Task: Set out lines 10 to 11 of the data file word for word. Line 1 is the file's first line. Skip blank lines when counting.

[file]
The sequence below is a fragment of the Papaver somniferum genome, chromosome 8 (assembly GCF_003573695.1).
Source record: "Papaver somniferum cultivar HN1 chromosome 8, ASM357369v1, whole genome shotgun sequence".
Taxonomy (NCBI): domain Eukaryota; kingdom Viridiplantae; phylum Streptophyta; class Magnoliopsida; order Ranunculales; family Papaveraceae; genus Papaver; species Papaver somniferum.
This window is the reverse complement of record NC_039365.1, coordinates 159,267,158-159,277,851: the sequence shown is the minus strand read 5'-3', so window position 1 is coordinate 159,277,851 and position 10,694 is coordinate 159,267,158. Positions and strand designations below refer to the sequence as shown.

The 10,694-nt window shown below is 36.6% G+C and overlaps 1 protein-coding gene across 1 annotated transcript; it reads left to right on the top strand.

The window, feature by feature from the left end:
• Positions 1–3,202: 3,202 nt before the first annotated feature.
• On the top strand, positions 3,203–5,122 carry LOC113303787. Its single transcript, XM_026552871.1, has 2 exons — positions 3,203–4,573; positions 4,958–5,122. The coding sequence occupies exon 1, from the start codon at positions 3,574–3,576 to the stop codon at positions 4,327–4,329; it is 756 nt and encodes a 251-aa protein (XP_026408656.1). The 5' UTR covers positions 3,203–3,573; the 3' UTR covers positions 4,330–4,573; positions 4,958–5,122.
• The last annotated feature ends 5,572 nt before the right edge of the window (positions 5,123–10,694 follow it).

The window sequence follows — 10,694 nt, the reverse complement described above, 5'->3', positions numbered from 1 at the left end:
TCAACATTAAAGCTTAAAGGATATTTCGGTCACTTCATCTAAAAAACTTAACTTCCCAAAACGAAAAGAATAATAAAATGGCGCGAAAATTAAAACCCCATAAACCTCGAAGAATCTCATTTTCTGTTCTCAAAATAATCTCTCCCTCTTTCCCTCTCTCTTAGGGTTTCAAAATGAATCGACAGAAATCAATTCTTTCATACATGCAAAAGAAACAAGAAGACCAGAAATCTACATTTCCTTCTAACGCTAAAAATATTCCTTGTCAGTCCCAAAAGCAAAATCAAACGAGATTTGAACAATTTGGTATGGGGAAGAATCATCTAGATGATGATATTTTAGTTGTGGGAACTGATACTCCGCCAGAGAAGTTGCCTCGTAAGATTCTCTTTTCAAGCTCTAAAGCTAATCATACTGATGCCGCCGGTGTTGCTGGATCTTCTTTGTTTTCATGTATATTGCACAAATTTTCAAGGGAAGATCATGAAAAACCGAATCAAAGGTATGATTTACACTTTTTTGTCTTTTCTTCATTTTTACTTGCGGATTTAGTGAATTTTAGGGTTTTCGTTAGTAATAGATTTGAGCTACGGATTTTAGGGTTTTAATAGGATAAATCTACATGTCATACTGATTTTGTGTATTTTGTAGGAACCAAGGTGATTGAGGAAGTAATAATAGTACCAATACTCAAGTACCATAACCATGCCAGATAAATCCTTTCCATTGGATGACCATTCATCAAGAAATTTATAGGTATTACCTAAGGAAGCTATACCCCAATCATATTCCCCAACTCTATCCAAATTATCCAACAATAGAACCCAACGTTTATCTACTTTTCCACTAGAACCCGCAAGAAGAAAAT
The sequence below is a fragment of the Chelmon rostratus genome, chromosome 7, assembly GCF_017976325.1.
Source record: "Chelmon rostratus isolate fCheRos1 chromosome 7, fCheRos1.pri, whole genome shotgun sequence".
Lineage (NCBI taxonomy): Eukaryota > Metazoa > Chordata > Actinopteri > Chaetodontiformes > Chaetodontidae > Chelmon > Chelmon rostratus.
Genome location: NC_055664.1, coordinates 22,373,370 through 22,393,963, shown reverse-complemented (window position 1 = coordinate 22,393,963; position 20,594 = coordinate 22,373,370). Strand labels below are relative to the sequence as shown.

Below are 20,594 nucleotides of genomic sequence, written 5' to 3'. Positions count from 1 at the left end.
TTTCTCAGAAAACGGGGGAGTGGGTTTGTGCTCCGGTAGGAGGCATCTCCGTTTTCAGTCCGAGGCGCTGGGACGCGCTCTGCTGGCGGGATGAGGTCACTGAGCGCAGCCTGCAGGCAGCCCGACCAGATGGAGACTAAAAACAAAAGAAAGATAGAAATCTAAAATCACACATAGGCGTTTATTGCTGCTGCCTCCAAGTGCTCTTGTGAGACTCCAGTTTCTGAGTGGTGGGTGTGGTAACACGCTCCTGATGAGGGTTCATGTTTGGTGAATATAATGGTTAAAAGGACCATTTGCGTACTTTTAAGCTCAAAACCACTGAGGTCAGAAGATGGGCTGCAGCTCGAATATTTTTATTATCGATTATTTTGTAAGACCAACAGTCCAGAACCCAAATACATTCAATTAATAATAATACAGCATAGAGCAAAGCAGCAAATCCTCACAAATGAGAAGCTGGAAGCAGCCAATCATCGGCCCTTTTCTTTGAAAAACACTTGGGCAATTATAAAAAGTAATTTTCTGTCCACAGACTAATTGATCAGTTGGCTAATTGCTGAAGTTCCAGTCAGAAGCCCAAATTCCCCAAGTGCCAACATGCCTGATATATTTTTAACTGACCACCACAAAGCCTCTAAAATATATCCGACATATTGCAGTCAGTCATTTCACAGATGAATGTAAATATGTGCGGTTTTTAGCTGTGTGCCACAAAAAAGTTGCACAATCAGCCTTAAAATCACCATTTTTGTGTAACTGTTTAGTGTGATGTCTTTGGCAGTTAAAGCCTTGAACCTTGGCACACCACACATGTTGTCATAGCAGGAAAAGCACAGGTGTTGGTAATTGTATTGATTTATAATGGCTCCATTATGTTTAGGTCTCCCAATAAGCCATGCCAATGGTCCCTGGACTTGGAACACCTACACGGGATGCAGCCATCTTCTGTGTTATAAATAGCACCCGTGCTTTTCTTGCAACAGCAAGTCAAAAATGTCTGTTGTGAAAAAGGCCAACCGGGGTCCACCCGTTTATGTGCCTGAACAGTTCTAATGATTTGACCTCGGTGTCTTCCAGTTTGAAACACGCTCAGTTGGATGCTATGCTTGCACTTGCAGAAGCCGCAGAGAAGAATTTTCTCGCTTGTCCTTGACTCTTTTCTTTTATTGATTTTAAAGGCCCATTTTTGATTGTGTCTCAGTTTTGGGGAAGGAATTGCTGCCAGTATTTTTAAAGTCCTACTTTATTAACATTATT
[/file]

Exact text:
The window sequence follows — 10,694 nt, the reverse complement described above, 5'->3', positions numbered from 1 at the left end:
TCAACATTAAAGCTTAAAGGATATTTCGGTCACTTCATCTAAAAAACTTAACTTCCCAAAACGAAAAGAATAATAAAATGGCGCGAAAATTAAAACCCCATAAACCTCGAAGAATCTCATTTTCTGTTCTCAAAATAATCTCTCCCTCTTTCCCTCTCTCTTAGGGTTTCAAAATGAATCGACAGAAATCAATTCTTTCATACATGCAAAAGAAACAAGAAGACCAGAAATCTACATTTCCTTCTAACGCTAAAAATATTCCTTGTCAGTCCCAAAAGCAAAATCAAACGAGATTTGAACAATTTGGTATGGGGAAGAATCATCTAGATGATGATATTTTAGTTGTGGGAACTGATACTCCGCCAGAGAAGTTGCCTCGTAAGATTCTCTTTTCAAGCTCTAAAGCTAATCATACTGATGCCGCCGGTGTTGCTGGATCTTCTTTGTTTTCATGTATATTGCACAAATTTTCAAGGGAAGATCATGAAAAACCGAATCAAAGGTATGATTTACACTTTTTTGTCTTTTCTTCATTTTTACTTGCGGATTTAGTGAATTTTAGGGTTTTCGTTAGTAATAGATTTGAGCTACGGATTTTAGGGTTTTAATAGGATAAATCTACATGTCATACTGATTTTGTGTATTTTGTAGGAACCAAGGTGATTGAGGAAGTAATAATAGTACCAATACTCAAGTACCATAACCATGCCAGATAAATCCTTTCCATTGGATGACCATTCATCAAGAAATTTATAGGTATTACCTAAGGAAGCTATACCCCAATCATATTCCCCAACTCTATCCAAATTATCCAACAATAGAACCCAACGTTTATCTACTTTTCCACTAGAACCCGCAAGAAGAAAAT